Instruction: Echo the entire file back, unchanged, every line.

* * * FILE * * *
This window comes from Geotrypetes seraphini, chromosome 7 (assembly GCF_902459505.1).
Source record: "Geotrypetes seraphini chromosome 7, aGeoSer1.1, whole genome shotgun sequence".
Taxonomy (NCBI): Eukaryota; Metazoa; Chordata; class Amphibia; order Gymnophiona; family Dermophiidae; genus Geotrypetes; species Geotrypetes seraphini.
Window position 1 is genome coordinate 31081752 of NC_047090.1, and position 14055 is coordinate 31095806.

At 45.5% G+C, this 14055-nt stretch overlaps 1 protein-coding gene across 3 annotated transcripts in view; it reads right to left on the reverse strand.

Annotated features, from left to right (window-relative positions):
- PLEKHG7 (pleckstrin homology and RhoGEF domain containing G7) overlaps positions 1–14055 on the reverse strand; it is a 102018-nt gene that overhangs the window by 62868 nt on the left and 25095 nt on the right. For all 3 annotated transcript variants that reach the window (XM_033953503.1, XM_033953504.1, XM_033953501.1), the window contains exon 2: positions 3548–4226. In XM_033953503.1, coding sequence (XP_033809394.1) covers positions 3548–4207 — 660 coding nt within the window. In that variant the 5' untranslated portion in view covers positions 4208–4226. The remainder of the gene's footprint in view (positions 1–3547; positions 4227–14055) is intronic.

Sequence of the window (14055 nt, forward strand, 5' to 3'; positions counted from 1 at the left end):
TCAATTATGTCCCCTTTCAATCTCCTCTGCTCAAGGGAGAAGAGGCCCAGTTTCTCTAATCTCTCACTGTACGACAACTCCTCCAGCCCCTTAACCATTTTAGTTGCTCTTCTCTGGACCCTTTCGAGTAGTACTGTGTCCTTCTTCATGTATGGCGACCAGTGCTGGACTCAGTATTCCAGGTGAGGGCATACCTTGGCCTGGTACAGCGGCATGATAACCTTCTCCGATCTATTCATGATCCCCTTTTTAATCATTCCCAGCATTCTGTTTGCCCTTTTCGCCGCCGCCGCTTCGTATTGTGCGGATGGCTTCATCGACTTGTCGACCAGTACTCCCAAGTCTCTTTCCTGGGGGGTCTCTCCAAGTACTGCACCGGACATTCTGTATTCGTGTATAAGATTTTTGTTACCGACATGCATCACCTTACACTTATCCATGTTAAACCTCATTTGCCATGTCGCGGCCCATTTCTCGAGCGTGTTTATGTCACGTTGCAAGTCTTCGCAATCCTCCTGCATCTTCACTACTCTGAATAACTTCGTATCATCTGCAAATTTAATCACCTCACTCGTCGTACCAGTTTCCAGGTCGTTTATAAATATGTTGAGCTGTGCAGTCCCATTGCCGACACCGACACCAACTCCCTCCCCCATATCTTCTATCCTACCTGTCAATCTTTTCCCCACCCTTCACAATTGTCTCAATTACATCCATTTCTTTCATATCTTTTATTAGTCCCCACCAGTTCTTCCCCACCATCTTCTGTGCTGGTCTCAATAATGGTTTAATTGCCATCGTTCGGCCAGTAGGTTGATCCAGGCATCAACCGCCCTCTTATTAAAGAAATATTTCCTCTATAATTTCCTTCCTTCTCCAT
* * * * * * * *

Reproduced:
This window comes from Geotrypetes seraphini, chromosome 7 (assembly GCF_902459505.1).
Source record: "Geotrypetes seraphini chromosome 7, aGeoSer1.1, whole genome shotgun sequence".
Taxonomy (NCBI): Eukaryota; Metazoa; Chordata; class Amphibia; order Gymnophiona; family Dermophiidae; genus Geotrypetes; species Geotrypetes seraphini.
Window position 1 is genome coordinate 31081752 of NC_047090.1, and position 14055 is coordinate 31095806.

At 45.5% G+C, this 14055-nt stretch overlaps 1 protein-coding gene across 3 annotated transcripts in view; it reads right to left on the reverse strand.

Annotated features, from left to right (window-relative positions):
- PLEKHG7 (pleckstrin homology and RhoGEF domain containing G7) overlaps positions 1–14055 on the reverse strand; it is a 102018-nt gene that overhangs the window by 62868 nt on the left and 25095 nt on the right. For all 3 annotated transcript variants that reach the window (XM_033953503.1, XM_033953504.1, XM_033953501.1), the window contains exon 2: positions 3548–4226. In XM_033953503.1, coding sequence (XP_033809394.1) covers positions 3548–4207 — 660 coding nt within the window. In that variant the 5' untranslated portion in view covers positions 4208–4226. The remainder of the gene's footprint in view (positions 1–3547; positions 4227–14055) is intronic.

Sequence of the window (14055 nt, forward strand, 5' to 3'; positions counted from 1 at the left end):
TCAATTATGTCCCCTTTCAATCTCCTCTGCTCAAGGGAGAAGAGGCCCAGTTTCTCTAATCTCTCACTGTACGACAACTCCTCCAGCCCCTTAACCATTTTAGTTGCTCTTCTCTGGACCCTTTCGAGTAGTACTGTGTCCTTCTTCATGTATGGCGACCAGTGCTGGACTCAGTATTCCAGGTGAGGGCATACCTTGGCCTGGTACAGCGGCATGATAACCTTCTCCGATCTATTCATGATCCCCTTTTTAATCATTCCCAGCATTCTGTTTGCCCTTTTCGCCGCCGCCGCTTCGTATTGTGCGGATGGCTTCATCGACTTGTCGACCAGTACTCCCAAGTCTCTTTCCTGGGGGGTCTCTCCAAGTACTGCACCGGACATTCTGTATTCGTGTATAAGATTTTTGTTACCGACATGCATCACCTTACACTTATCCATGTTAAACCTCATTTGCCATGTCGCGGCCCATTTCTCGAGCGTGTTTATGTCACGTTGCAAGTCTTCGCAATCCTCCTGCATCTTCACTACTCTGAATAACTTCGTATCATCTGCAAATTTAATCACCTCACTCGTCGTACCAGTTTCCAGGTCGTTTATAAATATGTTGAGCTGTGCAGTCCCATTGCCGACACCGACACCAACTCCCTCCCCCATATCTTCTATCCTACCTGTCAATCTTTTCCCCACCCTTCACAATTGTCTCAATTACATCCATTTCTTTCATATCTTTTATTAGTCCCCACCAGTTCTTCCCCACCATCTTCTGTGCTGGTCTCAATAATGGTTTAATTGCCATCGTTCGGCCAGTAGGTTGATCCAGGCATCAACCGCCCTCTTATTAAAGAAATATTTCCTCTATAATTTCCTTCCTTCTCCAT